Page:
Central to cellular proliferative, survival, and metabolic responses is the serine/threonine kinase mTOR, which is activated in many human cancers. mTOR is present in distinct complexes that are either modulated by AKT (mTORC1) or are upstream and regulatory of it (mTORC2). Governance of mTORC2 activity is poorly understood. Here, we report a transmembrane molecule in hematopoietic progenitor cells that physically interacts with and inhibits RICTOR, an essential component of mTORC2. Upstream of mTORC2 (UT2) negatively regulates mTORC2 enzymatic activity, reducing AKTS473, PKCα, and NDRG1 phosphorylation and increasing FOXO transcriptional activity in an mTORC2-dependent manner. Modulating UT2 levels altered animal survival in a T cell acute lymphoid leukemia (T-ALL) model that is known to be mTORC2 sensitive. These studies identify an inhibitory component upstream of mTORC2 in hematopoietic cells that can reduce mortality from NOTCH-induced T-ALL. A transmembrane inhibitor of mTORC2 may provide an attractive target to affect this critical cell regulatory pathway.
•UT2 is a transmembrane inhibitor of mTORC2 in hematopoietic progenitors•UT2 directly binds RICTOR, limiting the kinase activity of mTORC2 on pAKTS473•UT2 modulates the outcome of an mTORC2-dependent hematopoietic cancer
In this article, Scadden and colleagues show that an undefined transmembrane molecule upstream of mTORC2 (UT2) negatively regulates AKT signaling via modulation of mTORC2. Their work points to the value of models that can be used to examine niche contributions to oncogenesis and reveals a previously unrecognized transmembrane modulator of a critical pathway with therapeutic implications for cancers such as T-ALL.
Relapsed pediatric acute lymphoblastic leukemia (ALL) has high rates of treatment failure. Epigenetic regulators have been proposed as modulators of chemoresistance, here we sequence genes encoding epigenetic regulators in matched diagnosis-remission-relapse ALL samples. We find significant enrichment of mutations in epigenetic regulators at relapse with recurrent somatic mutations in SETD2, CREBBP, MSH6, KDM6A and MLL2, mutations in signaling factors are not enriched. Somatic alterations in SETD2, including frameshift and nonsense mutations, are present at 12% in a large de novo ALL patient cohort. We conclude that the enrichment of mutations in epigenetic regulators at relapse is consistent with a role in mediating therapy resistance.
We used an in vivo short hairpin RNA (shRNA) screening approach to identify genes that are essential for MLL-AF9 acute myeloid leukemia (AML). We found that Integrin Beta 3 (Itgb3) is essential for murine leukemia cells in vivo, and for human leukemia cells in xenotransplantation studies. In leukemia cells, Itgb3 knockdown impaired homing, downregulated LSC transcriptional programs, and induced differentiation via the intracellular kinase, Syk. In contrast, loss of Itgb3 in normal HSPCs did not affect engraftment, reconstitution, or differentiation. Finally, we confirmed that Itgb3 is dispensable for normal hematopoiesis and required for leukemogenesis using an Itgb3 knockout mouse model. Our results establish the significance of the Itgb3 signaling pathway as a potential therapeutic target in AML.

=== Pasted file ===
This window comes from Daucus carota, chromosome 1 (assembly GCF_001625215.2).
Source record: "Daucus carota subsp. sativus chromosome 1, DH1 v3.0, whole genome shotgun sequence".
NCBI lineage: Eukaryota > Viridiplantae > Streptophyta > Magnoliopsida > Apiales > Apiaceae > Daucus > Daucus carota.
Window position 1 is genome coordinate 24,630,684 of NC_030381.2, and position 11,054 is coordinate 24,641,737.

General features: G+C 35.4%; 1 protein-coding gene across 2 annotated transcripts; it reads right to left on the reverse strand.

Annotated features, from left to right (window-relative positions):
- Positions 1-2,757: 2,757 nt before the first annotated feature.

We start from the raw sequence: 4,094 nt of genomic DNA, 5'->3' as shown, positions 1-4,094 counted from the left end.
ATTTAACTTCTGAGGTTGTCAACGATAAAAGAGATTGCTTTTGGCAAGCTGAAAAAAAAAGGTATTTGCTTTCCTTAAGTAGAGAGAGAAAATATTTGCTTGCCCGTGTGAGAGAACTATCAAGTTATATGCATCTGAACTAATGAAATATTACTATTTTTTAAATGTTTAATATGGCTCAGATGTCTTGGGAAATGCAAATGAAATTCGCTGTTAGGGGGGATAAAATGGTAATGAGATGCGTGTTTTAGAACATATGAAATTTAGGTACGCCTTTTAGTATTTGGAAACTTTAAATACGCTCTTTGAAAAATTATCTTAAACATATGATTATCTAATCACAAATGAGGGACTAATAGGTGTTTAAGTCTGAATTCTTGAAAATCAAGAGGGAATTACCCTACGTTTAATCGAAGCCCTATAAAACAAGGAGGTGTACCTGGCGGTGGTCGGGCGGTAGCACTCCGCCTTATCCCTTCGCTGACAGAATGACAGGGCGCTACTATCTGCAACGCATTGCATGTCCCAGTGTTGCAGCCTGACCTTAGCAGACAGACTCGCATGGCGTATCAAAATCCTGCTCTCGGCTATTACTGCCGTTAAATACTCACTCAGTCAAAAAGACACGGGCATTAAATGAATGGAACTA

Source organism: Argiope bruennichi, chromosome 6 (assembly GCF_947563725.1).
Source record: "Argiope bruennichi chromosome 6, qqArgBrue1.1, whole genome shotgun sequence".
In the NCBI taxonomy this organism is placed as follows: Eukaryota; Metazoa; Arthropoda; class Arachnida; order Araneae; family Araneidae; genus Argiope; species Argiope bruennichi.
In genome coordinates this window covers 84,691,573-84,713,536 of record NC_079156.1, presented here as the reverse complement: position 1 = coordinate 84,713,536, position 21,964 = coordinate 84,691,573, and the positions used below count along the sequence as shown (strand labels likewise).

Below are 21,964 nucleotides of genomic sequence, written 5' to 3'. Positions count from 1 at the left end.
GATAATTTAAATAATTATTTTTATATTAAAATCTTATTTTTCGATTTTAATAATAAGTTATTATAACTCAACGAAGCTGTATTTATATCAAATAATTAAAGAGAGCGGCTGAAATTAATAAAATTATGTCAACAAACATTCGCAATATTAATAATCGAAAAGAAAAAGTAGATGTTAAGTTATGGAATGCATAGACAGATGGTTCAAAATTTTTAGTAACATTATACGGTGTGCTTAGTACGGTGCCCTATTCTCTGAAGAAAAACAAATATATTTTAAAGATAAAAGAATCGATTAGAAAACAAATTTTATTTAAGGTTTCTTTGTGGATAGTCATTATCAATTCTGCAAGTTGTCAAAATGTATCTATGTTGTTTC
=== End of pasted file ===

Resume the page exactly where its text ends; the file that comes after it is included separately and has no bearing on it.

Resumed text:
Mislocated enzymatic activity of DOT1L has been proposed as a driver of leukemogenesis in mixed lineage leukemia (MLL). The characterization of EPZ004777, a potent, selective inhibitor of DOT1L is reported. Treatment of MLL cells with the compound selectively inhibits H3K79 methylation and blocks expression of leukemogenic genes. Exposure of leukemic cells to EPZ004777 results in selective killing of those cells bearing the MLL gene translocation, with little effect on non-MLL-translocated cells. Finally, in vivo administration of EPZ004777 leads to extension of survival in a mouse MLL xenograft model. These results provide compelling support for DOT1L inhibition as a basis for targeted therapeutics against MLL.
MLL-rearranged leukemias exemplify malignancies with perturbations of the epigenetic landscape. Specific chromatin modifications that aid in the perpetuation of MLL-fusion gene driven oncogenic programs are being defined, presenting novel avenues for therapeutic intervention. Proof-of-concept studies have recently been reported, using small-molecule inhibitors targeting the histone methyltransferase DOT1L or the acetyl-histone binding protein BRD4 showing potent activity against MLL-rearranged leukemias in pre-clinical models. It is apparent that intensive efforts will be made toward the further development of small-molecule inhibitors targeting these, and other chromatin-associated protein targets. These studies may lead to the advent of a new generation of much-needed therapeutic modalities in leukemia and other cancers.
chromatin modifications; leukemia; epigenetics; targeted therapy; MLL
Leukemias and other cancers have been proposed to contain a subpopulation of cells that display characteristics of stem cells, and which maintain tumor growth. That most anti-cancer therapy is directed against the bulk of the tumor, and possibly spares the cancer stem cells, may lie at the heart of treatment failures with conventional modalities. Leukemia stem cells are fairly well described for acute myeloid leukemia (AML), but their existence and relevance for acute lymphoblastic leukemia (ALL) is less clear. Several reports describe subpopulations with primitive phenotypes in clinical ALL samples. However, it has also been suggested that the majority of leukemic subfractions can propagate leukemia in the appropriate experimental setting, and that their hierarchical organization is less strict than in AML. In addition, it is uncertain whether cancer stem cells arise from malignant transformation of a tissue-specific stem cell, or from committed progenitors or differentiated cells that re-acquire a stem cell-like program. In common childhood ALL, current evidence points towards the cell of origin being a committed lymphoid progenitor. In this review, we highlight recent findings relating to the question of leukemia stem cells in ALL.